Welcome to the Safety Management Services blog! This is the page where we will post information about upcoming events, industry news, interesting facts, and articles written by our staff.


OSHA has expanded their rules on what needs to be reported when it comes to fatalities and severe injuries. The new requirements will begin January 1, 2015. While this date is set for states that are under Federal OSHA jurisdiction, we can assume that state ran programs will follow suite. It is important to understand what the current rules are and how they compare to the new rules that will begin January 1, 2015.


What are we required to report?

Current Program:

  • – All work-related fatalities
  • – Work-related hospitalizations of three or more employees

New Program:

  • – All work-related fatalities
  • – All work-related inpatient hospitalizations of one or more employees
  • – All work-related amputations
  • – All work-related losses of an eye

Under the new program employers will still be required to report all fatalities within 8 hours of finding out about them. Employers will have 24 hours to report any inpatient hospitalization, amputation, or eye loss.


How and Who do I report an event to?

It is important that you report each event to the proper person. If you follow a Federal OSHA program, you will report events to Federal OSHA. Those who are a part of a state ran program, you will report your events to your state OSHA program.

You have three options on how to report events:

  • – By telephone
  • – By the 24-hour telephone line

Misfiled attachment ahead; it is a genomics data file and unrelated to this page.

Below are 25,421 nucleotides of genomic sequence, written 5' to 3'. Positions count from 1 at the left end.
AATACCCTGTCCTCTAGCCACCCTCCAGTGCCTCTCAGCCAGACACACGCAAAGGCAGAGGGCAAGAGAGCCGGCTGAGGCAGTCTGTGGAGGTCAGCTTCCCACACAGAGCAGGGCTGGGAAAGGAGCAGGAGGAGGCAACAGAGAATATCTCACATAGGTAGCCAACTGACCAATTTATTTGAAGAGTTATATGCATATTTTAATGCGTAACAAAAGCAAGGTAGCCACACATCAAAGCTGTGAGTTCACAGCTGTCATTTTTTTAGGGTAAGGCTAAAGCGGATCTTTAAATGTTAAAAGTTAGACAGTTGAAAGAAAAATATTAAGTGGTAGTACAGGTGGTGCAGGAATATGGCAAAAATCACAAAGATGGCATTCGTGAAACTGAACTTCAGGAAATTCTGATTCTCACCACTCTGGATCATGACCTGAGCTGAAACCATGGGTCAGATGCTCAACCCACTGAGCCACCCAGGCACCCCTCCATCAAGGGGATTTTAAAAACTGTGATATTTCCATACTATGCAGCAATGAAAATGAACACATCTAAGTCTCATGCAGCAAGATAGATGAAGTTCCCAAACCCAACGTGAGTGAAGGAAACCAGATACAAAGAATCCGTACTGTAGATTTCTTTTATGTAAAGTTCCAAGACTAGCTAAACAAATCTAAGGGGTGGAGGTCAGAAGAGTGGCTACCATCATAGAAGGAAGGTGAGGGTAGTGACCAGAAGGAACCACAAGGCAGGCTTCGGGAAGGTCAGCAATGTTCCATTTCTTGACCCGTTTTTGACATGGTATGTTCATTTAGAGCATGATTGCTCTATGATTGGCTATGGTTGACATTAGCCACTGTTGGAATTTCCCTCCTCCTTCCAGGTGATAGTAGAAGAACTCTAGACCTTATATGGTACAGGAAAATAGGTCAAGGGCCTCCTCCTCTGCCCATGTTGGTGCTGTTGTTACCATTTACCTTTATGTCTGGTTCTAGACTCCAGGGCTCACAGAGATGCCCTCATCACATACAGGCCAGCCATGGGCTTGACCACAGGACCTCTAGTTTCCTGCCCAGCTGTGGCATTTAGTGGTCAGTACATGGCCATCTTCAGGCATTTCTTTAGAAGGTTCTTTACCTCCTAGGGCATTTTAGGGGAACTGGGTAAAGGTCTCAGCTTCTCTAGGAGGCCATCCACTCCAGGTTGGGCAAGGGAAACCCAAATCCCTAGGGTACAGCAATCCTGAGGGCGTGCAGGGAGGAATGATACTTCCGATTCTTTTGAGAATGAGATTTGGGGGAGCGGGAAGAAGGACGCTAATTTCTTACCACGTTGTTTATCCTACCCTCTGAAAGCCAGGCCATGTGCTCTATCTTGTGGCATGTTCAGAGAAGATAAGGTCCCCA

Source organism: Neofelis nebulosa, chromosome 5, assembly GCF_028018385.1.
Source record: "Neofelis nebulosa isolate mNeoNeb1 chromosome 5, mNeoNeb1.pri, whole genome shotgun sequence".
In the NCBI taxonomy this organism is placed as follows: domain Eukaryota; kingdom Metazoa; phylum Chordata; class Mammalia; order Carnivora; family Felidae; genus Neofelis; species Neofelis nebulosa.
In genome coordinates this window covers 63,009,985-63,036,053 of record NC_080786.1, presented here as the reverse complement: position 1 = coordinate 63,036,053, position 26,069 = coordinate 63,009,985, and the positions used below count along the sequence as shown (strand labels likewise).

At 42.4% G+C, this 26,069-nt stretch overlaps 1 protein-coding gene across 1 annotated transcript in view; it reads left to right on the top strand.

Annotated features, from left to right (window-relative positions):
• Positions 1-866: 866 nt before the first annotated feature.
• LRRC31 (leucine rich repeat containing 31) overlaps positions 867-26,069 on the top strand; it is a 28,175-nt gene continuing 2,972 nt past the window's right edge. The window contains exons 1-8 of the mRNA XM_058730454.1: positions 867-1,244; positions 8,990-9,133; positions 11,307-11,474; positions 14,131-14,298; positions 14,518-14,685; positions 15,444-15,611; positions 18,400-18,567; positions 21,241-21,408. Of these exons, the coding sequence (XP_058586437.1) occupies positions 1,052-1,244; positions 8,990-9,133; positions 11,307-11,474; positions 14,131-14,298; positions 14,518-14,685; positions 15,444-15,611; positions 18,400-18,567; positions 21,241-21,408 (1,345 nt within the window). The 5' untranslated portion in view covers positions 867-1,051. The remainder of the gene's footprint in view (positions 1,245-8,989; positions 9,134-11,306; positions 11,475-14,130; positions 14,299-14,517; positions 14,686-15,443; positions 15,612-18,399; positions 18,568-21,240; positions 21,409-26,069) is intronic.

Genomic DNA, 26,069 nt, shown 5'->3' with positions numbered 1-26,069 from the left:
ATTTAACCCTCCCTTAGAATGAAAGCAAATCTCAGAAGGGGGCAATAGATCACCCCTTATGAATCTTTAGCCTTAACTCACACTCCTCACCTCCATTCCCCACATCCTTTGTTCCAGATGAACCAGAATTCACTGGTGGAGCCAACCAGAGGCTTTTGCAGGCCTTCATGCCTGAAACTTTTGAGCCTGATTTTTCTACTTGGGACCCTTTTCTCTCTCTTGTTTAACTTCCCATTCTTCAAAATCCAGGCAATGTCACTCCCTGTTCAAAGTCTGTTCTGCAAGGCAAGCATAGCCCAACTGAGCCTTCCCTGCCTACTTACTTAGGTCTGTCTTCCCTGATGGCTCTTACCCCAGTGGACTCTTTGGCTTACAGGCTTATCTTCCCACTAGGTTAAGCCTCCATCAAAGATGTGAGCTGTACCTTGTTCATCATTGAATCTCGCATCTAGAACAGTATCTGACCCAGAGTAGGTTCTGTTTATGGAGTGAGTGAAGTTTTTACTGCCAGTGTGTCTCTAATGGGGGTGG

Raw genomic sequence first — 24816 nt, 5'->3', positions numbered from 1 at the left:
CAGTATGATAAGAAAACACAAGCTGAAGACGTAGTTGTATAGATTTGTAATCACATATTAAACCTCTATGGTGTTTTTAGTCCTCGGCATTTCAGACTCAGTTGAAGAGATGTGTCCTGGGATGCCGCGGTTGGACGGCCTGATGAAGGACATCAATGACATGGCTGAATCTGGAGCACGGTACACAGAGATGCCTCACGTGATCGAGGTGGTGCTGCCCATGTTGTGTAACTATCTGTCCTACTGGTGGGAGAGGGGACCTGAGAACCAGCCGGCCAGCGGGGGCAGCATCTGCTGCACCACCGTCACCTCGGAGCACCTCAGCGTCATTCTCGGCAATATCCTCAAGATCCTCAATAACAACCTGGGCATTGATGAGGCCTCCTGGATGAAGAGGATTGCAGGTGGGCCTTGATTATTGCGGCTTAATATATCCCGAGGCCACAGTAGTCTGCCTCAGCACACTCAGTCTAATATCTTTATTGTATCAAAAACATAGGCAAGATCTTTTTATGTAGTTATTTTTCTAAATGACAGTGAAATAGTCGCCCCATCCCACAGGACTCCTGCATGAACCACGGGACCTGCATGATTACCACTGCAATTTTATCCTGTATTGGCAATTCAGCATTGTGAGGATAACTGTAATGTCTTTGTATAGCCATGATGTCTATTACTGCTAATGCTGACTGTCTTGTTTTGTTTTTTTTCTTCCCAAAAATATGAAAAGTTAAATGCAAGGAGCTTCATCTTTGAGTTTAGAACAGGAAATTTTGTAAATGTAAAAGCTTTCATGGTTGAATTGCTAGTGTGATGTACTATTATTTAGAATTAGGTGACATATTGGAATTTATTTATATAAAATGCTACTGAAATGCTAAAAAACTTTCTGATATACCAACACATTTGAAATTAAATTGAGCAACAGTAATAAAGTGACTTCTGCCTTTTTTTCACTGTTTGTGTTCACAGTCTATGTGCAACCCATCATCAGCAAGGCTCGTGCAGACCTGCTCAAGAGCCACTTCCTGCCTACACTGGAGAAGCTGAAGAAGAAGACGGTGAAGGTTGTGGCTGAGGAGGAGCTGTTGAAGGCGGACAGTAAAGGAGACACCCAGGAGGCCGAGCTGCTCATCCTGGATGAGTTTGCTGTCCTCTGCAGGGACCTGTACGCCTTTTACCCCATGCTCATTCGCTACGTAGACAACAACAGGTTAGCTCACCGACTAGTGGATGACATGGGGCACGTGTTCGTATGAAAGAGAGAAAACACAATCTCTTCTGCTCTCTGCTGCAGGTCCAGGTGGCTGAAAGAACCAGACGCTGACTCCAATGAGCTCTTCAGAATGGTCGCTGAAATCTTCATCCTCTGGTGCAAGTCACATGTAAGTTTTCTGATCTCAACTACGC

• – Electronically through the state or federal website, which will be available soon for most programs

Click here to find out more information on updated program. This will also show you what you need to have prepared when you call your state or federal ran program.


Warehouse Rack Systems


Warehouse racking is one the most expensive investments a company makes when it comes to storing their products. It can also be one of the most expensive accidents waiting to happen in your warehouse as well.

There are many things that can lead to warehouse racking collapses. Most accidents fall into two categories though. It is either product inefficiencies or system misuse. Whatever the reason is for a collapse, it can lead to a large lost in product and racking as well as potential fatalities. Here are some points that could lead to a racking system collapsing.

  1. Rack damage- Often caused by lift equipment hitting the racking system
  2. Incorrect load weight- Simply overloading a racking system with more than it is engineered to hold
  3. Altered Configuration- Making changes to a racking system can often compromise the weight load it can hold
  4. Improper lift driving- Improper lift driving is the number one cause of rack damage
  5. Reduced rack capacity- Once racking has been damaged, the load it can hold has been dramatically reduced.
  6. Used equipment- Buying used equipment may help you save money upfront, but it may cost you more in the long run. You may not be aware of previous damage.